By James Somper
A spinal tumour patient claims health bosses have given him a death sentence after he was denied access to a life-saving machine paid for by the public – and offered a type of therapy which is £10,000 more expensive.
Dad-of-two Gary Tyas, 55, has fought cancer for 15 years – enduring numerous operations and rounds of radiotherapy which have left him with epilepsy and memory loss.
But his request to receive surgery from a potentially lifesaving ‘CyberKnife’ machine on his choroid plexus carcinoma, a rare type of brain and spinal cancer usually found among children, has been turned down by NHS England.
The CyberKnife at Birmingham’s Queen Elizabeth Hospital, which cost £3.5 million, was funded entirely by public donations and is available for use by NHS and private patients, is capable of giving patients “a second chance at life” by targeting cells with x-rays.
Instead, Gary claims he has been offered tomotherapy on palliative grounds despite the fact it will cost the NHS £26,860 – £10,000 more than the £16,348 cost of the CyberKnife treatment – and his doctors have said that it would be ineffective.
And the family were left furious when the ‘death sentence’ letter bringing the news Gary’s request for the life-saving treatment had been denied was sent in an envelope with a second class stamp.
Queen Elizabeth Hospital said a funding request for Gary’s CyberKnife surgery – required when a treatment is not routinely funded on the NHS – was declined by NHS England’s Individual Funding Request Screening Group.
Gary, a former head of grounds and gardens at the University of Birmingham, said: “I feel like my life is being held to ransom by a group of pen pushers.
“I feel like I’ve been treated like a cheap piece of meat.
“It’s like I’ve been given a death sentence.
“Time is not on our side.
“I spend my life waiting for the postman to bring me a letter about when my next scan will be, to see what the condition of the tumour is.
“My next scan is the day after my son’s wedding in September, but after this all we can do is hope.
“I hope nobody else ever has to go through what we’ve had to go through.”
Gary’s wife, Claire, 56, added: “After all the battles we’ve gone through, to have this turned down is just appalling.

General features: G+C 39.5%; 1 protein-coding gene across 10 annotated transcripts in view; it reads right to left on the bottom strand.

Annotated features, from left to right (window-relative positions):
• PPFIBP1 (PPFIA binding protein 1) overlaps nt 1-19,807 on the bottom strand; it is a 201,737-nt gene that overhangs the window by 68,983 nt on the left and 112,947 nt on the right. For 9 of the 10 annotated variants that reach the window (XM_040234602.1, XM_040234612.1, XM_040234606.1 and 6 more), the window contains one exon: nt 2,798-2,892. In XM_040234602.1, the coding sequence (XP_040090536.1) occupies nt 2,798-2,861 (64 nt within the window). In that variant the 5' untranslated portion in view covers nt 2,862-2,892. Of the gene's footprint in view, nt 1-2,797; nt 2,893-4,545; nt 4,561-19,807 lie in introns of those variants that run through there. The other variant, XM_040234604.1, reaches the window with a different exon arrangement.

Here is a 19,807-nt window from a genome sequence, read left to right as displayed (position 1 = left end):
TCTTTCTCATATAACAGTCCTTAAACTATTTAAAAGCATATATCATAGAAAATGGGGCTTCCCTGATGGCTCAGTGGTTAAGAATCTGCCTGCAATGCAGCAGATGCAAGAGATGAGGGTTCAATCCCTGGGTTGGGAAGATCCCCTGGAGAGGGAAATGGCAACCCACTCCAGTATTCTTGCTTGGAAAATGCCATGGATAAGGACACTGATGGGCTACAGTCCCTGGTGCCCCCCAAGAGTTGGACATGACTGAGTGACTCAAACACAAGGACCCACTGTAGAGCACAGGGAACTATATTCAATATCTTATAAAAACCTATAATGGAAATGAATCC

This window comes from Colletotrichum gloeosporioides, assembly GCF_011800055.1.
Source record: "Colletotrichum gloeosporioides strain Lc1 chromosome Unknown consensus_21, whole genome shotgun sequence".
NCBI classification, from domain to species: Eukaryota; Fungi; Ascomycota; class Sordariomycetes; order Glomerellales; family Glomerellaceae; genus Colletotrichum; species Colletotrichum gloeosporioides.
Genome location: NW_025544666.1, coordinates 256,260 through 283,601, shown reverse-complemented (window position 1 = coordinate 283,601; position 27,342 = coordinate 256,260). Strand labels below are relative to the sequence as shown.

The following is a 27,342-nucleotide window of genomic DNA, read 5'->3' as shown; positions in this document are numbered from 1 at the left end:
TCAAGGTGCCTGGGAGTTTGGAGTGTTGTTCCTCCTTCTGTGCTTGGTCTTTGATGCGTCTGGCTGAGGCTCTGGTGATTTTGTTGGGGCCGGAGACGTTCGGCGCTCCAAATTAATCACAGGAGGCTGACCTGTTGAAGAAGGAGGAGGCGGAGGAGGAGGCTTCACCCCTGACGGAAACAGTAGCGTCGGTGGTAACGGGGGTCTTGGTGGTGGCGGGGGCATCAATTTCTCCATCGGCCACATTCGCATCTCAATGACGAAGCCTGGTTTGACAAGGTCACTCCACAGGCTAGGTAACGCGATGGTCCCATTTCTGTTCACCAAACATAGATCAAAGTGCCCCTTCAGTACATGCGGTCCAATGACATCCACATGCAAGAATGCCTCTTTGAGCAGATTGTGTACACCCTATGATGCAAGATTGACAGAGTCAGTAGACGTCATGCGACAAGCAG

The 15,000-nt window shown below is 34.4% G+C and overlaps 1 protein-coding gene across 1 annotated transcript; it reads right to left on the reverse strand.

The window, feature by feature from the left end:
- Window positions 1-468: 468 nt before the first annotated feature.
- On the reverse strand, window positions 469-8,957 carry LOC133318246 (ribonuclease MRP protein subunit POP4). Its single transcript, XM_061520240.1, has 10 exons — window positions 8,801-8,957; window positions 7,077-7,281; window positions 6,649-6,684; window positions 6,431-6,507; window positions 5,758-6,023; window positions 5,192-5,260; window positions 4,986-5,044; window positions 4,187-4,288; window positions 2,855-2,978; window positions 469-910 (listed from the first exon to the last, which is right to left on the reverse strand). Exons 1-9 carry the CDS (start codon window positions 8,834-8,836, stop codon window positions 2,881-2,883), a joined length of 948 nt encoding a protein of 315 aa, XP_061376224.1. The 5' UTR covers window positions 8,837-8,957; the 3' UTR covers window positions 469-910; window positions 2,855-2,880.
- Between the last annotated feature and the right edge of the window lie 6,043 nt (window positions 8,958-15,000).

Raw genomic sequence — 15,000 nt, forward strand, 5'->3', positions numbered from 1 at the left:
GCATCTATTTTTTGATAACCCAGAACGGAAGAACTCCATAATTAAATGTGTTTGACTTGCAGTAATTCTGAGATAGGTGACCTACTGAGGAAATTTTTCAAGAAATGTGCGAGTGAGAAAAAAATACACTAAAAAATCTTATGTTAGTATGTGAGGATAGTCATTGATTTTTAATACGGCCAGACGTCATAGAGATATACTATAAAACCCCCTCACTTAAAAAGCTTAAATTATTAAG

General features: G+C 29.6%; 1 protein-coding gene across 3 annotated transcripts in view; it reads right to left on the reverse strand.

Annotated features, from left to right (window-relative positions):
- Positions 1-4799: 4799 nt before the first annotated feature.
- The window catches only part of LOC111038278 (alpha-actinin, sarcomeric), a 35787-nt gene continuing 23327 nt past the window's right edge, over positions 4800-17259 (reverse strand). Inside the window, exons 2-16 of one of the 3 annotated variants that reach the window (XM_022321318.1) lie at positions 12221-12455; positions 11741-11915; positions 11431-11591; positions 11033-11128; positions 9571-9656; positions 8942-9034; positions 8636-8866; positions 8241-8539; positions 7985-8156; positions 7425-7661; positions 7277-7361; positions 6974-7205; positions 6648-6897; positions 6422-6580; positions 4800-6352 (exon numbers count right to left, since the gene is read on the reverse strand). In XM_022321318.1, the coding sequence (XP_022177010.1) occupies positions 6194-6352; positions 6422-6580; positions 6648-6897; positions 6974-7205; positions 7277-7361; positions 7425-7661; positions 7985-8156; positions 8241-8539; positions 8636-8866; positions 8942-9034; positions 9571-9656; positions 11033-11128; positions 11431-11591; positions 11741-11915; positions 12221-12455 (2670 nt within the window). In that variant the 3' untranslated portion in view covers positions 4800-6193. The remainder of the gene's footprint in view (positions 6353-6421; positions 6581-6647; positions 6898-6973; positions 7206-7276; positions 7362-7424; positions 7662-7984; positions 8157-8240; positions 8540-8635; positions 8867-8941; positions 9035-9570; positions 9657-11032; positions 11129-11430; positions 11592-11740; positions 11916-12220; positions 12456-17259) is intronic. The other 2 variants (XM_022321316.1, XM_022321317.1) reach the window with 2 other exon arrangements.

“To be told that they had just handed down a death sentence to my husband in a penny pinching, second class franked brown envelope really hurt.
“The callus nature of a photocopied information leaflet and a scanned signature just disgusts us.
“If Gary doesn’t have this treatment, he’ll die.
“I lost my mother to a brain tumour, I don’t want my sons to have to face the same.
“Gary feels like he’s being thrown on the scrapheap and that he’s being left to die.
“He’s been through the mill and has suffered enough.”
Gary was first diagnosed with a brain tumour in August 2003 aged 40 and although the mass was successfully removed, he was left with a range of devastating side effects including memory loss and had to relearn how to walk and read.
In 2008 these symptoms meant he was forced to give up his beloved job, before a tumour on his spine was later found by doctors on Christmas Eve 2015.
And despite more initially successful surgery in February this year, in April Gary’s family were given the heartrending news the tumour in his spine had regrown.
Claire said while the quality of care Gary has received from hospital staff has been excellent, the NHS’s funding decision has made it difficult for her family to deal with the praise the institution has received for its 70th anniversary year.
Claire said: “Gary is the centre of my life, the centre of my onion. It’s our battle, our fight and our life together
“He’s a wonderful man my husband, he makes me a better person.
“Without him I wouldn’t have the two wonderful sons I have. He’s all I know.
“But in a way, this is slowly destroying us. We keep running out of energy.
“We keep thinking we’ve turned a page but inevitably you know what’s coming.
“I was reading all those wonderful quotes from Nye Bevan.
“He said: ‘No society can legitimately call itself civilized if sick person should be denied medical aid because of a lack of means.’
‘But we are being denied precisely what the premise of the organisation is.
“I’ve watched all these documentaries about the NHS this year but I’ve had to turn them off in disgust.”
A statement for University Hospitals Birmingham NHS Foundation Trust, which runs the Queen Elizabeth Hospital, said: “The Trust submitted an Individual Funding Request for use of Cyberknife following consideration by a multi-disciplinary team.
“The request was declined, as was a subsequent appeal.”
A spokesperson for NHS England said: “These are difficult medical and complex decisions.
“If a treatment is not routinely provided by the NHS, a patient’s clinician can submit an Individual Funding Request, which is considered on a case by case basis.”